Feb 192014

PEL Not SchoolAt the beginning of this month, Carlos Franke, Phillip C., and myself spoke about Cormac McCarthy’s The Sunset Limited on a Skype call.  The call will be posted on the Free Stuff for Citizens page, which you can access as soon as youjoin up to become a PEL citizen.  PEL tackled McCarthy’s No Country For Old Men back inepisode 63, so long time listeners will be familiar with some of the features of his work.

The Sunset Limited is billed as a “novel in dramatic form,” and we all felt that we missed much less by simply reading it than with the other plays we’ve read for our group.  As Phillip pointed out, it reads like a sort of twisted Socratic dialogue.  McCarthy gives us two characters, known only as “Black” and “White,” who proceed without compromise to make their respective cases for life and death.  When the play opens, White has just attempted suicide and Black has intervened.  White’s position remains settled on death over life, while Black believes in a “life everlasting,” which he is convinced White also desires at some core level. This begins a debate between Black and White about the merits of life and death, the relationship between reality and consensus, the connection and obligation people might have to each other, and a lot more.  McCarthy is the kind of writer whose lines you can pour over again and again and still find something new.  Much of our discussion consisted of trying to get a hold on his slippery language and wrestling with these big themes.  Of course, philosophical arguments for and against suicide came up, along with Camus and Schopenhauer, and we tried to get some understanding of what relationship they bear to actual suicides.  If none of that is too morbid for you, go check it out.

Also, while The Sunset Limited lends itself very well to being read, the HBO version with Tommy Lee Jones and Samuel L. Jackson is definitely worth watching if you haven’t seen it.

- Daniel Cole

Aug 072012

In 1979, John Cleese and Michael Palin had a debate about Monty Python’s film The Life of Brian with two defenders of the Christian faith  – one an English bishop. The question is whether the film’s parody of institutionalized religion and religious hypocrisy amounts to ridiculing the personage of Jesus and Christianity in general.

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Oct 272011

One of our listeners (and contributors! Thanks again!) Ernie P. has posted on our Facebook page:

You all (on the podcast) seem to assume that ‘belief in the irrational’ is a strongly correlated with religious belief; I would argue that (depending on how you define it), it is a factor in all human belief, and the only real irrationality is to think our own beliefs fully rational…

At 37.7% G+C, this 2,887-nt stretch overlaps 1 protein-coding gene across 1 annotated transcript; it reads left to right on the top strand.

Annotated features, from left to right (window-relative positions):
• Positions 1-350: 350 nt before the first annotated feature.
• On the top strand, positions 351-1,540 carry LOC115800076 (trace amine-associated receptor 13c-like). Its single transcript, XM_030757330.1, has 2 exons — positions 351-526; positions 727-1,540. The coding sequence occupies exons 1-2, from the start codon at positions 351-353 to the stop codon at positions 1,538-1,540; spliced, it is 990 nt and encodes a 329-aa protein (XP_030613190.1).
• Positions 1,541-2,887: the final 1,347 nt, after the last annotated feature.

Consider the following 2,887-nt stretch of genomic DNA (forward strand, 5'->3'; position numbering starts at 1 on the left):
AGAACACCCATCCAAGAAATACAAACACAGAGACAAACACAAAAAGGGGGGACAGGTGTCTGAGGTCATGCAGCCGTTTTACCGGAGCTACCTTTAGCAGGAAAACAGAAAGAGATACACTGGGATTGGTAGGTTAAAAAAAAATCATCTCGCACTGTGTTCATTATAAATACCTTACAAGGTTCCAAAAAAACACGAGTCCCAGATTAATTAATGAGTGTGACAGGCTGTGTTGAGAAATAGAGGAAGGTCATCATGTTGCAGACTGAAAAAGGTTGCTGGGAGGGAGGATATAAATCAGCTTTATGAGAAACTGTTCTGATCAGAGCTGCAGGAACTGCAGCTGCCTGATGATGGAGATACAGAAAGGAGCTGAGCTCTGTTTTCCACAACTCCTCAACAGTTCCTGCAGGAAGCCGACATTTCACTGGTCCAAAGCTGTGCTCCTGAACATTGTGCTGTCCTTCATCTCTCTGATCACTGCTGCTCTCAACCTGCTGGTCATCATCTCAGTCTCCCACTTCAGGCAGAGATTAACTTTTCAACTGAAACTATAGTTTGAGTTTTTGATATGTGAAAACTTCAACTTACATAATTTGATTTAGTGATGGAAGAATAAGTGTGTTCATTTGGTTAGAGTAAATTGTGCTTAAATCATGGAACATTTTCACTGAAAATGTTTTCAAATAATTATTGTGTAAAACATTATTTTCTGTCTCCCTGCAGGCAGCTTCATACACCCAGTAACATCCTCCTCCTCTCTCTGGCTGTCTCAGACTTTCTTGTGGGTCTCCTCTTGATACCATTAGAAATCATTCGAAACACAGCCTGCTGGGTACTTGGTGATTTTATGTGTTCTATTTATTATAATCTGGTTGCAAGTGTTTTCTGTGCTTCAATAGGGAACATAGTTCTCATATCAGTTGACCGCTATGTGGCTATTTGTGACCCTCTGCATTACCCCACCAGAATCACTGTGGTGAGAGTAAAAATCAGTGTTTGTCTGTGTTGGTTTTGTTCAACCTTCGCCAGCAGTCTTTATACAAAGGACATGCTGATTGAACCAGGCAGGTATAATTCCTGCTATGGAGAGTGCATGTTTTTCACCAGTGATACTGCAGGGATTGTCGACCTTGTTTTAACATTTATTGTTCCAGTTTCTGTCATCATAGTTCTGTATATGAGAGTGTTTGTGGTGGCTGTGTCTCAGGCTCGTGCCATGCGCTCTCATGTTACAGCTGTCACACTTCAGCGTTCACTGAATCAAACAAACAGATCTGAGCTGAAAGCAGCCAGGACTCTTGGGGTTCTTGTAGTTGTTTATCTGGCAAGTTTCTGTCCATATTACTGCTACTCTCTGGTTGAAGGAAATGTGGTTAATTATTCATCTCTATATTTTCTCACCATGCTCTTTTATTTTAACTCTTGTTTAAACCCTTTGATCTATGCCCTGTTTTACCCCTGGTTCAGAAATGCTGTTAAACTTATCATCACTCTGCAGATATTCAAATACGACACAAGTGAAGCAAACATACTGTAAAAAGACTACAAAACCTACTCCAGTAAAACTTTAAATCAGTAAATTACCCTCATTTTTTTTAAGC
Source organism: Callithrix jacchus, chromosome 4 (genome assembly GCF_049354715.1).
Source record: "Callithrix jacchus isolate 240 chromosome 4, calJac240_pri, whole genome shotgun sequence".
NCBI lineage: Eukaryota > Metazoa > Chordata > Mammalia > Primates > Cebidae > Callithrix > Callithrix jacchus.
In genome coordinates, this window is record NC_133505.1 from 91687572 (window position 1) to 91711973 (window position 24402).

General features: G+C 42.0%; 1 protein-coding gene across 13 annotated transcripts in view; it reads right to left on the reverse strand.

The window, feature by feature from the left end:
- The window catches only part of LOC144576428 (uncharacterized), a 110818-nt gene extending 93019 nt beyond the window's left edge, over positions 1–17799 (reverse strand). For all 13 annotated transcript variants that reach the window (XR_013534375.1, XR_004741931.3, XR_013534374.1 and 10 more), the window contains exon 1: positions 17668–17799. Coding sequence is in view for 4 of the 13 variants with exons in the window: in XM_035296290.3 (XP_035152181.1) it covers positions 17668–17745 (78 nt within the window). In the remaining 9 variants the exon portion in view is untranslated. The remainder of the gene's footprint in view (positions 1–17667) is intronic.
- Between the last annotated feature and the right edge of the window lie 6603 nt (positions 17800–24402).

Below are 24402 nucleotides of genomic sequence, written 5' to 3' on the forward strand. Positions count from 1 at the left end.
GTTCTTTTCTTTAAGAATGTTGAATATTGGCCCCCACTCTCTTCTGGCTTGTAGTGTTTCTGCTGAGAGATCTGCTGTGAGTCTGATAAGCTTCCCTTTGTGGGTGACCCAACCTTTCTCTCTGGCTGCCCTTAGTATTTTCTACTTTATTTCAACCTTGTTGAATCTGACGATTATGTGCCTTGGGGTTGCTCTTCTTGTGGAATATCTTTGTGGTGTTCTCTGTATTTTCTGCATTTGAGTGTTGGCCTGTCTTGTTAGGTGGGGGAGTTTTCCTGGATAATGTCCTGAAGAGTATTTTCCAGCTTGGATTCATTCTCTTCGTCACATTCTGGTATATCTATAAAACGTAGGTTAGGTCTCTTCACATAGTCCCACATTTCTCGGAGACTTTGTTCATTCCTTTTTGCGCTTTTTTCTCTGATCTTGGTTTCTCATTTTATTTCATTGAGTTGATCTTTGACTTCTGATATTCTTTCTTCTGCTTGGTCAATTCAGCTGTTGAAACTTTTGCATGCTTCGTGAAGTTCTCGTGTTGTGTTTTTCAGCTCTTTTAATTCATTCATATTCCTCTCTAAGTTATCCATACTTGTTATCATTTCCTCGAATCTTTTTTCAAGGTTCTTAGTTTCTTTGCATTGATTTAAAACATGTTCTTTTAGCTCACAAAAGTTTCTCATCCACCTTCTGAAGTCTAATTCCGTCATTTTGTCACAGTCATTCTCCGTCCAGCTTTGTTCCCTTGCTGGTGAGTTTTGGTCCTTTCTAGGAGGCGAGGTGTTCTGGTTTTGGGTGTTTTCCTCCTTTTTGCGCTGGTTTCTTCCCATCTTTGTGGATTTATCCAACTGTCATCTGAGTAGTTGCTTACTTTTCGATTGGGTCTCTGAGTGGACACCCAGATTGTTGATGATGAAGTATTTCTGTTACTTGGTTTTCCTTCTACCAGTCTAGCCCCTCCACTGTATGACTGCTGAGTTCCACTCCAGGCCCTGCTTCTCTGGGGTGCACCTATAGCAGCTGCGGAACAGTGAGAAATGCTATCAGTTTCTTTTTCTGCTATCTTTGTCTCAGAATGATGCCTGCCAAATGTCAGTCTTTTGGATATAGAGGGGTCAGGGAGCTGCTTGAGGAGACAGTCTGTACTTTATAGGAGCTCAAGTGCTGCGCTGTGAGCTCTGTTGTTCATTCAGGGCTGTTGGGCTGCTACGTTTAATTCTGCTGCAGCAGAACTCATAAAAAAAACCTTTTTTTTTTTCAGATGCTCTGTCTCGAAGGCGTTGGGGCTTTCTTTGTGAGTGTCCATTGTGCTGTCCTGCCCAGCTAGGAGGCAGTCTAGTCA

Now, I see that Ernie and another blogger Alan Lund have a whole back-and-forth going about the justification for Christianity, so you can check that out if you want; I’m not going to attempt to inject myself into that (and honestly don’t have time to read it all right now).

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Oct 212011

I’ve written before about Eric Reitan, a modern follower of Scheleirmacher, and on this episode of Conversations from the Pale Blue Dot, Reitan gives I think a great explanation of the disagreement between the new atheists and humanistic, liberal Christians: they may agree on nearly all of the same principles (being against Biblical inerrancy and other implausible and morally pernicious parts of fundamentalist Christianity) but still have a different overall assessment of religion because they’re “playing different language games.” His explanation of religion as an essentially contested concept (a new term to me, though certainly a familiar concept in outline) is alone sufficient to make the episode worth a listen. The concept “religion” is not just a categorization of various things, but it has, like “work of art,” a normative judgment built into it. It’s just that at this point in history, some folks have a positive evaluation built into the concept, and some have a negative evaluation. So Hitchens and a liberal theologian, according to Reitan, can both agree about nearly everything, but while the theologian holds up some historical fruits of religion and say “see, isn’t religion great,” Hitchens will respond that that isn’t really religion; while Hitchens will point out horrible crimes associated with religion and the theologian (like Scheiermacher) will deny that these are part of the essence of religion. So it’s largely an argument over words at that point, though we’d have to be more specific about the particular points of remaining disagreement to determine whether they’re really worth arguing over.

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Oct 152011

A “University Lecturer living in South Korea” calling himself Skepoet responded here to our episode. He gives a nice quote from Julian Baggini and makes some salient points about our discussion.

One of his comments was that we didn’t seem to find an argument in Harris to critique. Here’s the argument as I remember it that we were focusing on:

If you suspend your critical faculties and “have faith,” then you open yourself up to believing all sorts of horrific stuff, such as, most importantly to the rest of society, commands to violence.